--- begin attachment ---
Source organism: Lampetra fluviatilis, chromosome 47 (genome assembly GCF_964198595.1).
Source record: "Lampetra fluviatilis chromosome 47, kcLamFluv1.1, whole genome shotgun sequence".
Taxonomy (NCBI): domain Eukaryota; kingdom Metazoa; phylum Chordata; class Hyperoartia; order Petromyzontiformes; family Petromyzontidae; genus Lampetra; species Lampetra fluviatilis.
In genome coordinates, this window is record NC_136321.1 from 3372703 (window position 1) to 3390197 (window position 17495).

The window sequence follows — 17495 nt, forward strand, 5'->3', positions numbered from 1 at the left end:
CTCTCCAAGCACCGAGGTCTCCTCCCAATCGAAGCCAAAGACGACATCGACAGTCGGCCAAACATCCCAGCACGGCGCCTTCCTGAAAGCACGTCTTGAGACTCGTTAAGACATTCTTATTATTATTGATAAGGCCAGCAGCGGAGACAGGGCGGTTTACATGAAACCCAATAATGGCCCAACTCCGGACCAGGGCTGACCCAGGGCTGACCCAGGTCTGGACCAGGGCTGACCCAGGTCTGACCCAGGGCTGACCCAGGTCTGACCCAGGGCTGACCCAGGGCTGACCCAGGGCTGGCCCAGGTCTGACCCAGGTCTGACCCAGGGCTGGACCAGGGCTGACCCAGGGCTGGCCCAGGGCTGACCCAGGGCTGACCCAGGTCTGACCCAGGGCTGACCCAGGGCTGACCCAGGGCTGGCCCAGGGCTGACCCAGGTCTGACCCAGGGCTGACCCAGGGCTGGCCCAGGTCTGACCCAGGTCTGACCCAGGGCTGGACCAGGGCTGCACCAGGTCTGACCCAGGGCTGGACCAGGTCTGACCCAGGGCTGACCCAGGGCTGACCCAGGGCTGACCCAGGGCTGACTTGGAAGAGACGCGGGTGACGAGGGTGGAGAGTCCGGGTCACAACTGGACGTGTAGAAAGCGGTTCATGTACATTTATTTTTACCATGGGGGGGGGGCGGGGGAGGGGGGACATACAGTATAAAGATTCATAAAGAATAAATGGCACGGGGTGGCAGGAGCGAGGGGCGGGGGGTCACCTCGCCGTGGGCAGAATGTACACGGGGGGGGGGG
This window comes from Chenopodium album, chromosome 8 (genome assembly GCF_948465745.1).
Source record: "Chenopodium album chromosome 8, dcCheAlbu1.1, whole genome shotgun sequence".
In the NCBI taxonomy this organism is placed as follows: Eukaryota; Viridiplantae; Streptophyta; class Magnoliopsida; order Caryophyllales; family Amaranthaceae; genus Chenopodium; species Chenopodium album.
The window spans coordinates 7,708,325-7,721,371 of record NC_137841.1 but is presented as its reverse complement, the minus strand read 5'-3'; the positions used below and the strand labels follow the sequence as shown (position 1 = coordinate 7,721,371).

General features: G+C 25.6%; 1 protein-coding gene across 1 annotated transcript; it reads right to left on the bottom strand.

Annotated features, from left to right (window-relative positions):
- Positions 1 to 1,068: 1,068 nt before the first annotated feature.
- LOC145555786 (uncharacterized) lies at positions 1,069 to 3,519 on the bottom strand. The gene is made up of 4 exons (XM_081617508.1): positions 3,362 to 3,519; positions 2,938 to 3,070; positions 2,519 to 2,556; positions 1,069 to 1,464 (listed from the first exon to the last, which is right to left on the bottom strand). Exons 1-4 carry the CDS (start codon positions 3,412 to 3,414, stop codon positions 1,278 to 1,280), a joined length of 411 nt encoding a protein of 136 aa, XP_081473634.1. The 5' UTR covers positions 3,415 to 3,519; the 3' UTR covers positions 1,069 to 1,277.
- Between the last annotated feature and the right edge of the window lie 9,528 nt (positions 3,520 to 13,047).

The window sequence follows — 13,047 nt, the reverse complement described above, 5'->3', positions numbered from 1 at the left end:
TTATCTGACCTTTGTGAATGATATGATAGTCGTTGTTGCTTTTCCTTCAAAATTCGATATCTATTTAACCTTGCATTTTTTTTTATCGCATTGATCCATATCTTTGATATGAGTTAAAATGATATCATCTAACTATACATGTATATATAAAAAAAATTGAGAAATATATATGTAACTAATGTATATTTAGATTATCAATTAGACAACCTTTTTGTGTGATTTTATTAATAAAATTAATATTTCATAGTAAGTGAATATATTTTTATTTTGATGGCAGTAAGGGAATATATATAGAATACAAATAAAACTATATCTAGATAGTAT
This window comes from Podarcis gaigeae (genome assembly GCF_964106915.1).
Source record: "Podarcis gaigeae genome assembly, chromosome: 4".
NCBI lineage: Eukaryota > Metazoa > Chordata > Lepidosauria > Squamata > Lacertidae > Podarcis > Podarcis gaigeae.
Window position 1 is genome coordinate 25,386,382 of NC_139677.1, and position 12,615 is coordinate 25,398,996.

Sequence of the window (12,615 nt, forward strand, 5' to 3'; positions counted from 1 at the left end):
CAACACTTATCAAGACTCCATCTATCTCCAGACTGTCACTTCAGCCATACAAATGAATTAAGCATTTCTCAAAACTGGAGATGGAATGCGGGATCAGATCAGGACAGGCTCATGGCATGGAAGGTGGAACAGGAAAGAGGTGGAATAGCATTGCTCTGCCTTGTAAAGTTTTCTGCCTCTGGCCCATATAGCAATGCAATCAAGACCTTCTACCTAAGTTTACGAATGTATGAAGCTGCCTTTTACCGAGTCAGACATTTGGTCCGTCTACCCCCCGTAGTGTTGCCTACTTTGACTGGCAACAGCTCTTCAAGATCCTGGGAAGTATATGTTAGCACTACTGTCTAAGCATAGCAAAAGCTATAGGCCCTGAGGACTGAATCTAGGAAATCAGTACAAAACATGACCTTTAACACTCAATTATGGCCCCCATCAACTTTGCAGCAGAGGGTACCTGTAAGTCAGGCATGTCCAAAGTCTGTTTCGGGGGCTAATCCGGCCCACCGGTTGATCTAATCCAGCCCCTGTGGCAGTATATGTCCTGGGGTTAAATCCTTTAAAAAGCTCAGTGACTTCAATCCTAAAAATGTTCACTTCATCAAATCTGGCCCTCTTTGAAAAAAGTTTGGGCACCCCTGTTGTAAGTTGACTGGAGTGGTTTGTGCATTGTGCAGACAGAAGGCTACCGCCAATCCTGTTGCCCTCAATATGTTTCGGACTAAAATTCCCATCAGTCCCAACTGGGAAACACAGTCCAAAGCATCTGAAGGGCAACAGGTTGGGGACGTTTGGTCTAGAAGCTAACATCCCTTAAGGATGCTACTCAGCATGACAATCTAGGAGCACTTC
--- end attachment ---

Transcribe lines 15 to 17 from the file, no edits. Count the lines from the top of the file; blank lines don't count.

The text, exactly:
- Between the last annotated feature and the right edge of the window lie 9,528 nt (positions 3,520 to 13,047).

The window sequence follows — 13,047 nt, the reverse complement described above, 5'->3', positions numbered from 1 at the left end:
TTATCTGACCTTTGTGAATGATATGATAGTCGTTGTTGCTTTTCCTTCAAAATTCGATATCTATTTAACCTTGCATTTTTTTTTATCGCATTGATCCATATCTTTGATATGAGTTAAAATGATATCATCTAACTATACATGTATATATAAAAAAAATTGAGAAATATATATGTAACTAATGTATATTTAGATTATCAATTAGACAACCTTTTTGTGTGATTTTATTAATAAAATTAATATTTCATAGTAAGTGAATATATTTTTATTTTGATGGCAGTAAGGGAATATATATAGAATACAAATAAAACTATATCTAGATAGTAT